Eagle County police reports: Boyfriend was gone, and so was money
Eagle, CO Colorado
Editor’s note: The following excerpts were taken from Eagle County law enforcement officers and police reports.
EAGLE, Colorado – Eagle Police were called to a residence during the late night hours of Dec. 3 when a woman reported her boyfriend had taken $2,250 from her purse and left in the car they shared.
The police officer responded to the residence around 11:30 p.m. The woman told him she lived at the address with her boyfriend. She said her boyfriend was working in Vail, but he had been complaining about his job. He had been drinking earlier in the evening when she fell asleep on the living room couch while watching television. When she woke up around 11 p.m., the woman noted her boyfriend was not in the residence and the bed in their bedroom had not been used.
Upon further investigation, the woman noted her boyfriend’s tools were missing and his clothes were gone. She then discovered $2,200 in cash and a $50 money order were missing from her purse. She noted some other personal items were missing as well. When she looked outside she found that a 1997 Jeep, that lists both her and her boyfriend as owners, was gone. She tried to call her boyfriend’s cell phone but he did not answer. Then she called the police.
The woman told the officer she suspected her boyfriend is headed to his mother’s home in Riverside, Calif.
Dispatch informed the Eagle officer that the boyfriend was the restrained party in a mandatory protection order. The protected party was the woman. She told the officer her boyfriend had told her the order was no longer valid because it stemmed from a domestic violence case that occurred two years previously.
The case remains open.
An Eagle woman reported a restraining order violation Nov. 26 when she received more than 30 text messages from her ex-boyfriend.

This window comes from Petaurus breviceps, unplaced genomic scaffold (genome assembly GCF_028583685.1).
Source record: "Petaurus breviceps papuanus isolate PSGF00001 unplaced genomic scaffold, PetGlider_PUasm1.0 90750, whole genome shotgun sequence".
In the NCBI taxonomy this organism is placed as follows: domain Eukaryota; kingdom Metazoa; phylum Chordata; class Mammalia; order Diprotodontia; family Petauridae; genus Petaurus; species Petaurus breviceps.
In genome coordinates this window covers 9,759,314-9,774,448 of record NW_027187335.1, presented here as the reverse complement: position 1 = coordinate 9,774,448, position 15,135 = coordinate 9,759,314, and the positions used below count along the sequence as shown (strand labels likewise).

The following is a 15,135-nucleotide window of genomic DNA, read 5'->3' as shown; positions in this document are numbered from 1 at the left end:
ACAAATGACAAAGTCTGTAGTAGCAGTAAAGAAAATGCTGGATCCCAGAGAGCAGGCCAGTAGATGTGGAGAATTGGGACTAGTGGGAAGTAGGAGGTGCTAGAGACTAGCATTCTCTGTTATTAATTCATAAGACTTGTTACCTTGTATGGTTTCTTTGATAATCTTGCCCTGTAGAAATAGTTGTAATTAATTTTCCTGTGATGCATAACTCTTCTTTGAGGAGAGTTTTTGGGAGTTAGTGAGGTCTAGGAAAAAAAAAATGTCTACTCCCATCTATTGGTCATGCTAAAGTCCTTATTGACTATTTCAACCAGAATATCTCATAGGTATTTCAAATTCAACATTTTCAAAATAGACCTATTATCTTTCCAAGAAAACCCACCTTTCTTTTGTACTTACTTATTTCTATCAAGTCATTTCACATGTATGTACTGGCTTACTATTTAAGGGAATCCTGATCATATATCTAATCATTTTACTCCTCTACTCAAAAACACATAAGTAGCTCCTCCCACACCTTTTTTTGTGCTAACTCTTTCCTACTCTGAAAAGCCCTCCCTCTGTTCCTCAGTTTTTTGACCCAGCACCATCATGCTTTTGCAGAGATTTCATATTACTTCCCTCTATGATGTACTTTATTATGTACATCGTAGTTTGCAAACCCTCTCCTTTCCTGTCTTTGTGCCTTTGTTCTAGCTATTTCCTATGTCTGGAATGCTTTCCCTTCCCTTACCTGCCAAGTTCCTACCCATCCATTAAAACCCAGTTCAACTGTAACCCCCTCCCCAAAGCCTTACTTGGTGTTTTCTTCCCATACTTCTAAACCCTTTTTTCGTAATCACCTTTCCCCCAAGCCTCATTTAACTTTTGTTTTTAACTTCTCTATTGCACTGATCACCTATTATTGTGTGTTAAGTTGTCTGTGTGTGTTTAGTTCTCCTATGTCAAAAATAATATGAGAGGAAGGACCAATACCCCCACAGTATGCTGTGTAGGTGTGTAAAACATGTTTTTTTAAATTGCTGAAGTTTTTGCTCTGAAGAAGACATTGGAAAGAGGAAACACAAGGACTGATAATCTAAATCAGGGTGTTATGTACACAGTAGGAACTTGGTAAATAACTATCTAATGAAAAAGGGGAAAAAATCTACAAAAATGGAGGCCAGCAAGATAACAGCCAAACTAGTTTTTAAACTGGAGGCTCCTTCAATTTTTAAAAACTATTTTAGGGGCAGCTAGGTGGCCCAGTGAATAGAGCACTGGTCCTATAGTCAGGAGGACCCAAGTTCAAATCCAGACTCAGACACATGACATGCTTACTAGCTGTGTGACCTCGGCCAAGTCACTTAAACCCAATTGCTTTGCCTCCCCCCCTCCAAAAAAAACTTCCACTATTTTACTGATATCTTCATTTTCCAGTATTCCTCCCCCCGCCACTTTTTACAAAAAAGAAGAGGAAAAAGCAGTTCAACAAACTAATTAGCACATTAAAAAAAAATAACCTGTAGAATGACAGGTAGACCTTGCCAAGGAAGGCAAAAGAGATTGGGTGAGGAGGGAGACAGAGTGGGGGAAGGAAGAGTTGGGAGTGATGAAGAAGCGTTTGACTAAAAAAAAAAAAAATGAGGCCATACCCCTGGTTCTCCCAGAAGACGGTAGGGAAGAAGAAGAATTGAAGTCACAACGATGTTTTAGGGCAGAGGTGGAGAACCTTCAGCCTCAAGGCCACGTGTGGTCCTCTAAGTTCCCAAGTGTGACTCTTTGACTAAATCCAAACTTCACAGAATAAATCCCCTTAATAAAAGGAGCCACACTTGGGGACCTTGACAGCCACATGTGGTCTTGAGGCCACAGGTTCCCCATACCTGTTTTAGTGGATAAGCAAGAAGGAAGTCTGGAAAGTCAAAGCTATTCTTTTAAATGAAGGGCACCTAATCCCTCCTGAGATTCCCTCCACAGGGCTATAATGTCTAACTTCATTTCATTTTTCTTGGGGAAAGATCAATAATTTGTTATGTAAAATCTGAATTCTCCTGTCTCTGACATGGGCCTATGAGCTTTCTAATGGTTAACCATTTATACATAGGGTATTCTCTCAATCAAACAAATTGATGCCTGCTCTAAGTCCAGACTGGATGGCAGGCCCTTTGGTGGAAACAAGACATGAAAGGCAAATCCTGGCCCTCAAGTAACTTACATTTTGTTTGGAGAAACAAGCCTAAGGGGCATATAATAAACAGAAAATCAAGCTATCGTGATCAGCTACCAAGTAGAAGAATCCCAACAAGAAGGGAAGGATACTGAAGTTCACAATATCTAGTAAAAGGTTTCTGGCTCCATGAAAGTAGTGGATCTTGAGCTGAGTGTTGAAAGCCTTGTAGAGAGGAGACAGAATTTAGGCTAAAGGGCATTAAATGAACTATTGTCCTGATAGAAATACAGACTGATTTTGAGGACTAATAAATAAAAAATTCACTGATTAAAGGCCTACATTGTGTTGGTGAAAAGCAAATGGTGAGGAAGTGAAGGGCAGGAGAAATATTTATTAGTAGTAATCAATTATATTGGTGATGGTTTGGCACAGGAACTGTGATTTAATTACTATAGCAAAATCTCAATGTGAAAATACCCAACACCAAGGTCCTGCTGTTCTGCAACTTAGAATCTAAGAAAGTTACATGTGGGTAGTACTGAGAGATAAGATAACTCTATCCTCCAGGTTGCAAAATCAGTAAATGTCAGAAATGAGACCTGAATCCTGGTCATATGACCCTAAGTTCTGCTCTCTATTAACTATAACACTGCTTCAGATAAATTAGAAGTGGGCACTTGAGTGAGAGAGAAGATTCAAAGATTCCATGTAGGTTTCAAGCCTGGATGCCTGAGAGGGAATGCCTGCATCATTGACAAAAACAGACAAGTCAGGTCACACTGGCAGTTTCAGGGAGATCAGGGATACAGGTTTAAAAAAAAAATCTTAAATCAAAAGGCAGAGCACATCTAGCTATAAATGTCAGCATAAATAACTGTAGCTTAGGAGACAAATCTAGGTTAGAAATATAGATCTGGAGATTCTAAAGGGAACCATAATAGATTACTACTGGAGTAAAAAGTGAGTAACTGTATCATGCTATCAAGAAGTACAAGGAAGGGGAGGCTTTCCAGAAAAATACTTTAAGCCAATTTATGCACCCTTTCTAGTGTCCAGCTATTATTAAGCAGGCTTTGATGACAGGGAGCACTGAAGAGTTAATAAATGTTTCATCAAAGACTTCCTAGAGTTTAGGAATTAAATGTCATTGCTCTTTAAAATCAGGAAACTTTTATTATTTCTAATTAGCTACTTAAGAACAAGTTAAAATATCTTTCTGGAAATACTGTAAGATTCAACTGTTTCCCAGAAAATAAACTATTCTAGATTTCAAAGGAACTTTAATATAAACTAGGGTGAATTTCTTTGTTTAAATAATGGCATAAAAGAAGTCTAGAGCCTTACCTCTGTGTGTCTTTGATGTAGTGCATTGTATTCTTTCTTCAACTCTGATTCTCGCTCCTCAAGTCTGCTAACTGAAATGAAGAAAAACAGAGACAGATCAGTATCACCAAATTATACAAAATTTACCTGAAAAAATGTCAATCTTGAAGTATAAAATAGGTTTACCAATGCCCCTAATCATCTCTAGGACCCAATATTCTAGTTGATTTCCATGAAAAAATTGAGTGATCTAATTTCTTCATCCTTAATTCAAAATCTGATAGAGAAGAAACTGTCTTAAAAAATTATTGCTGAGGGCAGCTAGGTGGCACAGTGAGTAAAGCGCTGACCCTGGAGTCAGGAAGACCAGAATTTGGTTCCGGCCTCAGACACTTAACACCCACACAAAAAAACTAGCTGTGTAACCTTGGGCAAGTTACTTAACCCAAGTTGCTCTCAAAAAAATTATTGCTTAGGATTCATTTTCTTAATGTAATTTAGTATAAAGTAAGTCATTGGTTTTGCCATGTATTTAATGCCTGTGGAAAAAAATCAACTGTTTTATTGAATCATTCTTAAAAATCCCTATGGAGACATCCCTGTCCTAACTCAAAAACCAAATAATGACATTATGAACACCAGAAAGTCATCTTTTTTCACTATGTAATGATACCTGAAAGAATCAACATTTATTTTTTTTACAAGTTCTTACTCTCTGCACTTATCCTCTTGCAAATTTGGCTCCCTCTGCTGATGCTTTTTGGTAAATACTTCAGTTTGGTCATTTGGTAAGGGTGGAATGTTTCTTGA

The woman said she had an active protection order against her ex-boyfriend but earlier in the evening she had received text messages over a period of one hour. She told the officer that the number associated with the messages was her ex-boyfriend’s cell number.
The officer noted some of the text messages were sexual in nature. The woman said she believed the messages were harassment and she had told her ex-boyfriend not to contact her.
When contacted by police, the ex-boyfriend admitted sending the messages. He said he had spoken with his ex-girlfriend earlier that night and that they had been engaged in ongoing conversations about pets they owned together. He told the officer he understood the protection order and he knew he was not allowed to contact his ex-girlfriend. He claimed that his ex-girlfriend told him she planned to remove the protection order.
Because the order was active at the time of the texting, police issued a warrant for the ex-boyfriend for violation of the protective order, domestic violence and harassment.
Savvy cyber seller
An Eagle man was the intended victim of a Craig’s List scam, but his actions thwarted the attempted theft.
According to the Eagle Police report, the man listed a personal vehicle for sale on Craig’s List. He listed the cost of the car as $14,449. A man from California responded to the ad. The two communicated through e-mail and phone calls and the would-be buyer offered to pay $17,850 for the vehicle. However, the seller was instructed to deduct the cost of the car and send the extra cash via money gram to a third party in Ohio – the “shipper” for the transaction.
The prospective buyer also told the Eagle man to keep $250 of the difference for himself for sending money to the shipper.
The Eagle man received the check as agreed but told his bank to hold it until it cleared because he was suspicious of the transaction. The check did not clear.
“This transaction is a scam that occurs often on Craig’s List where sellers of items are overpaid and instructed to send the difference in money to a third party in a different state in attempt to solicit and launder small amounts of money. People are lured into these sales with the prospect of some free money,” noted the police report.
The Eagle man has declined any future transactions or conversations with the would-be buyer and is not out any money.
An Eagle woman reported someone stole her purse from inside her unlocked vehicle during the nighttime hours of Dec. 1.
The woman told officers her car was parked outside of her Bull Pasture home when the theft occurred.
The items taken included a brown Coach purse valued at $250, $30 in cash, several credit cards and the woman’s driver’s license.
Police advised the woman to cancel all the credit cards and to advise the Colorado Department of Motor Vehicles that her license had been stolen.
There are no suspects in the case.
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